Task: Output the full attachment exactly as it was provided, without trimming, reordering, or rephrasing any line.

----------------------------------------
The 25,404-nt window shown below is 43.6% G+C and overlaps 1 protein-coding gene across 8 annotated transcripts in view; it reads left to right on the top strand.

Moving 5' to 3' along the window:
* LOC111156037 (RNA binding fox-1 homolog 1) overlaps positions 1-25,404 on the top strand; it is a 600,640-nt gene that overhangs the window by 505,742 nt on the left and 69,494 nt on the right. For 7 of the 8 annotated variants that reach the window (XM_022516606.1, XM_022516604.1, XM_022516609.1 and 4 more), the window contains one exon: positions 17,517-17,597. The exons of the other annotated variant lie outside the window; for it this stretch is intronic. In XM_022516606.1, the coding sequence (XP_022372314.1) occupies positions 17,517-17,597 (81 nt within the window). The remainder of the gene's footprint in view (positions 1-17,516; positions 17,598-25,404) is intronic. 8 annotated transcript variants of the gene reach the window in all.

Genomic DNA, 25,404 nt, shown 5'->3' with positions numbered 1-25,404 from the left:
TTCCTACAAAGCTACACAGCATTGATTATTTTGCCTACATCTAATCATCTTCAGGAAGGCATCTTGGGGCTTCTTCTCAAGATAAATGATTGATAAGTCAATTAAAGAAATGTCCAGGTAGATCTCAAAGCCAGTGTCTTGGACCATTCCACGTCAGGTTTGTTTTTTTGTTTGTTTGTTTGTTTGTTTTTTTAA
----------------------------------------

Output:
The 25,404-nt window shown below is 43.6% G+C and overlaps 1 protein-coding gene across 8 annotated transcripts in view; it reads left to right on the top strand.

Moving 5' to 3' along the window:
* LOC111156037 (RNA binding fox-1 homolog 1) overlaps positions 1-25,404 on the top strand; it is a 600,640-nt gene that overhangs the window by 505,742 nt on the left and 69,494 nt on the right. For 7 of the 8 annotated variants that reach the window (XM_022516606.1, XM_022516604.1, XM_022516609.1 and 4 more), the window contains one exon: positions 17,517-17,597. The exons of the other annotated variant lie outside the window; for it this stretch is intronic. In XM_022516606.1, the coding sequence (XP_022372314.1) occupies positions 17,517-17,597 (81 nt within the window). The remainder of the gene's footprint in view (positions 1-17,516; positions 17,598-25,404) is intronic. 8 annotated transcript variants of the gene reach the window in all.

Genomic DNA, 25,404 nt, shown 5'->3' with positions numbered 1-25,404 from the left:
TTCCTACAAAGCTACACAGCATTGATTATTTTGCCTACATCTAATCATCTTCAGGAAGGCATCTTGGGGCTTCTTCTCAAGATAAATGATTGATAAGTCAATTAAAGAAATGTCCAGGTAGATCTCAAAGCCAGTGTCTTGGACCATTCCACGTCAGGTTTGTTTTTTTGTTTGTTTGTTTGTTTGTTTTTTTAA